St John is calling for compulsory seatbelts on buses after ambulance officers observed injuries in recent crashes that could have been prevented, according to director of clinical operations Norma Lane.
It comes in the wake of an announcement by Transport Minister Phil Twyford that there would be an investigation into the safety of buses after three crashes in two weeks.
Twyford has instructed the Ministry of Transport and the New Zealand Transport Agency to look in the three incidents.
Taranaki bus driver Allan Campbell, 69, was killed after his vehicle left the road and crashed into a ditch on State Highway 3 on Wednesday.
There were 13 passengers from Inglewood High School aged 12-17 on the bus at the time of the crash, of which 10 suffered minor injuries.
The incident was the second fatal bus crash in two weeks and the third serious crash involving a bus.
Last week, 19 people were injured after the bus they were travelling in crashed into a ditch alongside State Highway 1 in the Manawatu.
Another bus crash on Mt Ruapehu killed 11-year-old girl Hannah Francis when the vehicle she was travelling in rolled near Turoa skifield on July 28.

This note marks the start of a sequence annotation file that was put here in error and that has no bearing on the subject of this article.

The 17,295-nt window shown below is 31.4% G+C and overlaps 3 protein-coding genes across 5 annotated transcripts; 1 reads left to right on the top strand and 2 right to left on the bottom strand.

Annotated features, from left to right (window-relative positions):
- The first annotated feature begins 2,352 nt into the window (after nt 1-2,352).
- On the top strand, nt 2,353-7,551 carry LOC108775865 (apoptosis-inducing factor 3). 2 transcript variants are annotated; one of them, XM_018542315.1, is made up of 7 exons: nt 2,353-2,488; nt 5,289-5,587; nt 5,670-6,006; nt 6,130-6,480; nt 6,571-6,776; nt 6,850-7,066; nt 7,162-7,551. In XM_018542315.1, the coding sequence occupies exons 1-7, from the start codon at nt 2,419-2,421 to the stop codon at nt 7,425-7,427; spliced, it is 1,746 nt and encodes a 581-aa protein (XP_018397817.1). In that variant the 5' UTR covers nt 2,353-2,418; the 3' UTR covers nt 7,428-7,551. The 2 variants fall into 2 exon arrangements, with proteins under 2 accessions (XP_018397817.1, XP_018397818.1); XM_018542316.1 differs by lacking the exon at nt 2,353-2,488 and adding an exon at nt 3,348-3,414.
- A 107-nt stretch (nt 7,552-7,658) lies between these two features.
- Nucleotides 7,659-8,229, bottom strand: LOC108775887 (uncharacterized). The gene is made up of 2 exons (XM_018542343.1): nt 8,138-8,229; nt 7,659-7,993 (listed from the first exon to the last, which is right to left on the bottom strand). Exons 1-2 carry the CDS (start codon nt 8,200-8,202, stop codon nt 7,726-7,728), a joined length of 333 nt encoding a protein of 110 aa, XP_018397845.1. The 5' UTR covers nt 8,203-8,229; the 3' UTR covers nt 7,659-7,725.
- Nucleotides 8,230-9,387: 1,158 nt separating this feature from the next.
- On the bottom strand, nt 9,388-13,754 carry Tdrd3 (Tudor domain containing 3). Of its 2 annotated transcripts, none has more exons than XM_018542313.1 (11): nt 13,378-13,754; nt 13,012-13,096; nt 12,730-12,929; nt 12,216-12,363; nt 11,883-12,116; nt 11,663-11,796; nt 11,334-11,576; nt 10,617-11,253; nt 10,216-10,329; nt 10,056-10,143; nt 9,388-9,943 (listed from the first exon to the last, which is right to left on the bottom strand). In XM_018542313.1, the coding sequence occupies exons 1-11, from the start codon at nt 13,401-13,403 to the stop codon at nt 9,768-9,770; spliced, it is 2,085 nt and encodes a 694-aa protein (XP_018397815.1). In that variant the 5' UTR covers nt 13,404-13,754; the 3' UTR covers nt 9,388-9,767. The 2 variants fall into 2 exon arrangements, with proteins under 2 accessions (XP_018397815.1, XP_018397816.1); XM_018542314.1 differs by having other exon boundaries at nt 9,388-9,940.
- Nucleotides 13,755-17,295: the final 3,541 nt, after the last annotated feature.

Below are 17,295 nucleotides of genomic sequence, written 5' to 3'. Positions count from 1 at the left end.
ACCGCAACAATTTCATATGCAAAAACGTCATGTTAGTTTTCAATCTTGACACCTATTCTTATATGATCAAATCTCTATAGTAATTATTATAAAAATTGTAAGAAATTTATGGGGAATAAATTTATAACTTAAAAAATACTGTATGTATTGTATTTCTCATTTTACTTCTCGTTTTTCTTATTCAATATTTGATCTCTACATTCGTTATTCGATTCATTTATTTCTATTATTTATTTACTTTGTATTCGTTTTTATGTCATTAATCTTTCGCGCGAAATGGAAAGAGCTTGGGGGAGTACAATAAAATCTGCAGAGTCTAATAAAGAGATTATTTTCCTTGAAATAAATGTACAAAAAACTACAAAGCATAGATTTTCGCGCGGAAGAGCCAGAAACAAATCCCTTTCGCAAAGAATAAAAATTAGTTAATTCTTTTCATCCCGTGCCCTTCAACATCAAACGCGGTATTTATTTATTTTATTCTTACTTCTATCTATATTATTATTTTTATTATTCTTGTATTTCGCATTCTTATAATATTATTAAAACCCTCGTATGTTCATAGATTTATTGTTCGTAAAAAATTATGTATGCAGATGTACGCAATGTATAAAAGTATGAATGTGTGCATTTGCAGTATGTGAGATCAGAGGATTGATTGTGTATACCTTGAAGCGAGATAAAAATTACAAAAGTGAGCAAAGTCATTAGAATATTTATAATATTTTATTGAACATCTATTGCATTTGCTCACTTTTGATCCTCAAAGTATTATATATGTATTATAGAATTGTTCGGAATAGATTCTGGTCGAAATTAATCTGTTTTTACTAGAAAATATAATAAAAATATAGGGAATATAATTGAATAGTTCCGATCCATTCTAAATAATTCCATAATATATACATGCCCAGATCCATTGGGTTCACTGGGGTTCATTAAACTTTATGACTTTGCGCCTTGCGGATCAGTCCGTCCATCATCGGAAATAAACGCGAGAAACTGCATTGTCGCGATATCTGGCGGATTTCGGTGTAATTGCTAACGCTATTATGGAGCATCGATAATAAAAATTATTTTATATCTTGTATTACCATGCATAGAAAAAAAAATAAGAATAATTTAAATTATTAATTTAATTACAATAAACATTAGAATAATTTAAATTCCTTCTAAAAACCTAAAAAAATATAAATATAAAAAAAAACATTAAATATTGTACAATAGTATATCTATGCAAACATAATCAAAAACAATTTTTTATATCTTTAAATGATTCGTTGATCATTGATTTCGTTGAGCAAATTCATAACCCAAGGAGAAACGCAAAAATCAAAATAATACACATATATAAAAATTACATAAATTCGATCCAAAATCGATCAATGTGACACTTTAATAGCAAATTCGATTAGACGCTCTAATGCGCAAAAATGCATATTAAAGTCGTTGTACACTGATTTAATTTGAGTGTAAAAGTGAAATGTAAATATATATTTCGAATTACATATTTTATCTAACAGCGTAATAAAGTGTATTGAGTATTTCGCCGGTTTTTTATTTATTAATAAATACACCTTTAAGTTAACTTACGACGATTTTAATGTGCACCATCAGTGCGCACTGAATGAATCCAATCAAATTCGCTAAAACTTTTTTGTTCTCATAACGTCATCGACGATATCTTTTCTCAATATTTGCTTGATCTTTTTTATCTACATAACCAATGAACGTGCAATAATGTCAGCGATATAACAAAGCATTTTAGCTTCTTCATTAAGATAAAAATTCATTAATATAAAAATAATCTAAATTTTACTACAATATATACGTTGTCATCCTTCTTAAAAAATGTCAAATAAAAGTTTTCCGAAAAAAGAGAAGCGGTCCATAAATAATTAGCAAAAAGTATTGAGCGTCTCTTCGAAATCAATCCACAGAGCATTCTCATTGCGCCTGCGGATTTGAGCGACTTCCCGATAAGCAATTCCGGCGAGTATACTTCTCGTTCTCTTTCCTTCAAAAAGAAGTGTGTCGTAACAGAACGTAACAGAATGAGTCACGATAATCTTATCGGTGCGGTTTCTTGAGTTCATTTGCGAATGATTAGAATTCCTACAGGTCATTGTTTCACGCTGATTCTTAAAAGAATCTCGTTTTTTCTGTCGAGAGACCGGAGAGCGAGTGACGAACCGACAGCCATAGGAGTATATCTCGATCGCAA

All three buses involved in the crashes were Mitsubishi Fuso models, though the bus in Wednesday's crash was said to be a ''totally different'' type of vehicle and much larger.
Lane said she welcomed the announcement by Transport Minister Phil Twyford that there would be an investigation into bus safety.
In each of the three recent bus crashes, ambulance officers had seen injuries that were preventable if passengers were belted in, she said.
"We're calling for improved safety standards including compulsory seatbelts on buses of an agreed definition."
St John would be keen to participate in discussions with the Ministry and NZTA as they conducted the investigation, she said.
Twyford said the investigation would allow him to see the facts and identify if there were any common elements within the three crashes.
''I have asked the Ministry of Transport and the NZTA to look at these three incidents and first, tell me whether ... the certificate of fitness testing has been implemented with sufficient rigour.
''Secondly, I want them to look at all three cases and see whether there are any common elements that we can learn from.''
Other issues to be looked at were the age of the vehicles and whether seatbelts needed to be compulsory in buses, he said.
When asked whether the issue was with Fuso buses, Mr Twyford said, ''I can understand why people would jump to conclusions based on the fact that the three incidents have involved buses of the same type, but ... there may be other factors at play here.''
The ministry would look at the incidents from a policy perspective and NZTA would take a more operational approach.
The report was expected to be submitted in the next few weeks.